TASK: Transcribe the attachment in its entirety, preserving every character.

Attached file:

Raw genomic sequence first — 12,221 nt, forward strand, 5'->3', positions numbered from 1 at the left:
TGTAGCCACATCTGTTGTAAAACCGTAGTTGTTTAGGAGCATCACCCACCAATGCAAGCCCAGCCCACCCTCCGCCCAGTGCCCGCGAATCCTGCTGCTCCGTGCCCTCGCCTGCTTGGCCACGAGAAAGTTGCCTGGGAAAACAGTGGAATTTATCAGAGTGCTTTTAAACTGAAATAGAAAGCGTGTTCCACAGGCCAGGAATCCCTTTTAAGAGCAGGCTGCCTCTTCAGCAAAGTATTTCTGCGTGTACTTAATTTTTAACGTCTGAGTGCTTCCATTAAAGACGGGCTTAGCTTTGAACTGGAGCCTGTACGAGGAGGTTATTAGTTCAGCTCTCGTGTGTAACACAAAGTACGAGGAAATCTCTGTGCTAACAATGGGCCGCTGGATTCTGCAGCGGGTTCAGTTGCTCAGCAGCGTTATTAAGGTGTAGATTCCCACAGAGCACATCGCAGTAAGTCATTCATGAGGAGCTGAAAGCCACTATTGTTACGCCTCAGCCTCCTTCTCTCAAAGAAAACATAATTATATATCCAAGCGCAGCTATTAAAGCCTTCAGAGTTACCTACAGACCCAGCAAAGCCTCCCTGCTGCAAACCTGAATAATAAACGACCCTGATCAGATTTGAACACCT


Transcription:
Raw genomic sequence first — 12,221 nt, forward strand, 5'->3', positions numbered from 1 at the left:
TGTAGCCACATCTGTTGTAAAACCGTAGTTGTTTAGGAGCATCACCCACCAATGCAAGCCCAGCCCACCCTCCGCCCAGTGCCCGCGAATCCTGCTGCTCCGTGCCCTCGCCTGCTTGGCCACGAGAAAGTTGCCTGGGAAAACAGTGGAATTTATCAGAGTGCTTTTAAACTGAAATAGAAAGCGTGTTCCACAGGCCAGGAATCCCTTTTAAGAGCAGGCTGCCTCTTCAGCAAAGTATTTCTGCGTGTACTTAATTTTTAACGTCTGAGTGCTTCCATTAAAGACGGGCTTAGCTTTGAACTGGAGCCTGTACGAGGAGGTTATTAGTTCAGCTCTCGTGTGTAACACAAAGTACGAGGAAATCTCTGTGCTAACAATGGGCCGCTGGATTCTGCAGCGGGTTCAGTTGCTCAGCAGCGTTATTAAGGTGTAGATTCCCACAGAGCACATCGCAGTAAGTCATTCATGAGGAGCTGAAAGCCACTATTGTTACGCCTCAGCCTCCTTCTCTCAAAGAAAACATAATTATATATCCAAGCGCAGCTATTAAAGCCTTCAGAGTTACCTACAGACCCAGCAAAGCCTCCCTGCTGCAAACCTGAATAATAAACGACCCTGATCAGATTTGAACACCT